29 Sept 2022

Paul Whitters shooting: Mother of Derry plastic bullet says her son was ‘such a lovely boy’


The mother of the teenager who died after being struck by a plastic bullet in Derry in April 1981 has said she only recently found out about a file of information being held by state authorities on her dead son.

Helen Whitters, now in her 70s, said she learned of the existence of the file being held at the British National Archives at Kew in London after it was discovered by the Pat Finucane Centre (PFC).

It has also been discovered that the file, formulated by the Northern Ireland Office, has been locked until 2059-forty years from now.

Mrs Whitters, who now lives in Scotland, told the Derry News: “I don’t know when they decided to close the file. I don’t have answer to that. I only found out about it some months ago when the PFC brought it to my attention.”

Asked for her thoughts on the situation she said: “Why would they hold a file on a boy. It seems that it’s been deemed ok to squirrel away a file on a boy.

“We already know that witnesses weren’t interviewed at the time and that under the rules the man who killed Paul didn’t have to submit to interview by the Police Ombudsman in 2007 because he had already retired.

“That doesn’t mean that Nuala O’Loan didn’t do a very thorough investigation. She did everything that she could and I’m grateful to her for that.”

Mrs Whitters also revealed that witnesses to the shooting of her son contended that the police officers with the RUC man who fired the fatal round congratulated him after he discharged the plastic bullet.

“They came out of the workers entrance gate at Brewster’s Bakery on Great James’s Street as a group. He knelt down and fired the shot. I wasn’t there but I was told that the said to the policeman who fired ‘well done Davy.’

“Is that what they are trying to hide in the file?”

Helen Whitters maintains that her campaign will demand that the file in her son is released in its entirety.

“We won’t be making a Freedom of Information request as they could redact or blank out sections of the document,” she said.

Another possibility of the release of the file would be to have it disclosed in evidence during a fresh inquest into the killing of Paul Whitters.

“That’s something we will be looking into very soon,” said Helen.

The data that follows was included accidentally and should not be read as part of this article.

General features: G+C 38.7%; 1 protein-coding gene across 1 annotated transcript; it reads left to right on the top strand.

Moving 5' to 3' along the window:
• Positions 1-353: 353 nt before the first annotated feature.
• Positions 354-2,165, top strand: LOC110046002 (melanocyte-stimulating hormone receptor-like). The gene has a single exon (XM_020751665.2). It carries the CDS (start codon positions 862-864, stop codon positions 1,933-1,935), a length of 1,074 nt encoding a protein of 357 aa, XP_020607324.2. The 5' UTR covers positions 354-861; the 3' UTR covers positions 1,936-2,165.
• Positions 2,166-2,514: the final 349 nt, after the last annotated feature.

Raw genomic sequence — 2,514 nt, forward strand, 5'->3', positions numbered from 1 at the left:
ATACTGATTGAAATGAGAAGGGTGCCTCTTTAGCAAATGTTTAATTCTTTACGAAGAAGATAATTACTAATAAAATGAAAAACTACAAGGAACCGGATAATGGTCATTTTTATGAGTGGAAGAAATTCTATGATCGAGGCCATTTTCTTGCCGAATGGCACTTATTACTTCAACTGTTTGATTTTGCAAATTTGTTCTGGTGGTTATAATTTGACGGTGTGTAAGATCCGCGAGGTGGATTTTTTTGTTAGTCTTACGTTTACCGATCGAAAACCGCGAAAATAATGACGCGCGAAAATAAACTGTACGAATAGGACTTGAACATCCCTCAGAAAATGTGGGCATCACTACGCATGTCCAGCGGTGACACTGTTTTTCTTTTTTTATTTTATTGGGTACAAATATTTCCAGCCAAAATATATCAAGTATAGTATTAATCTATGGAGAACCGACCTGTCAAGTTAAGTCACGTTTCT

Asked for her opinion on the man who fired the fatal round at her son, Mrs Whitters continued: “I never wanted to know anything about the man. I find it hard to put it all into words. Was it the case that people like us were considered so worthless that it we could be shot down?

“This was the situation in Derry at the time and indeed all around the North.

“Paul was shot and then taken to the Royal Victoria Hospital in Belfast. All our concern was for him so it wasn’t even until the next day that I learned it was a policeman that had shot him.

“Paul and his older brother lived in Scotland in mixed areas before we came back to Derry where things were more segregated.

“Our outlook was and still is life and let live. But we can’t get around the fact that a policeman shot my 15-year-old boy for firing a stone.

“Then they dragged him by the arms and legs behind the gates of the bakery and congratulated the one who shot him.

“You wouldn’t treat a dog that way. If a dog was injured people who had concern for it would come and get it treatment and treat it in a dignified manner.

“So, what are they trying to hide in this file? There was nothing in his background that made it necessary to have a file on him.

“Paul was such a lovely boy. He had a paper round and all the people who came afterwards said that he went messages for all the old dears in the area and he loved what he did.

“Even my children will be gone in 2059 when they open this file. They obviously want us all gone before that file is made public.”

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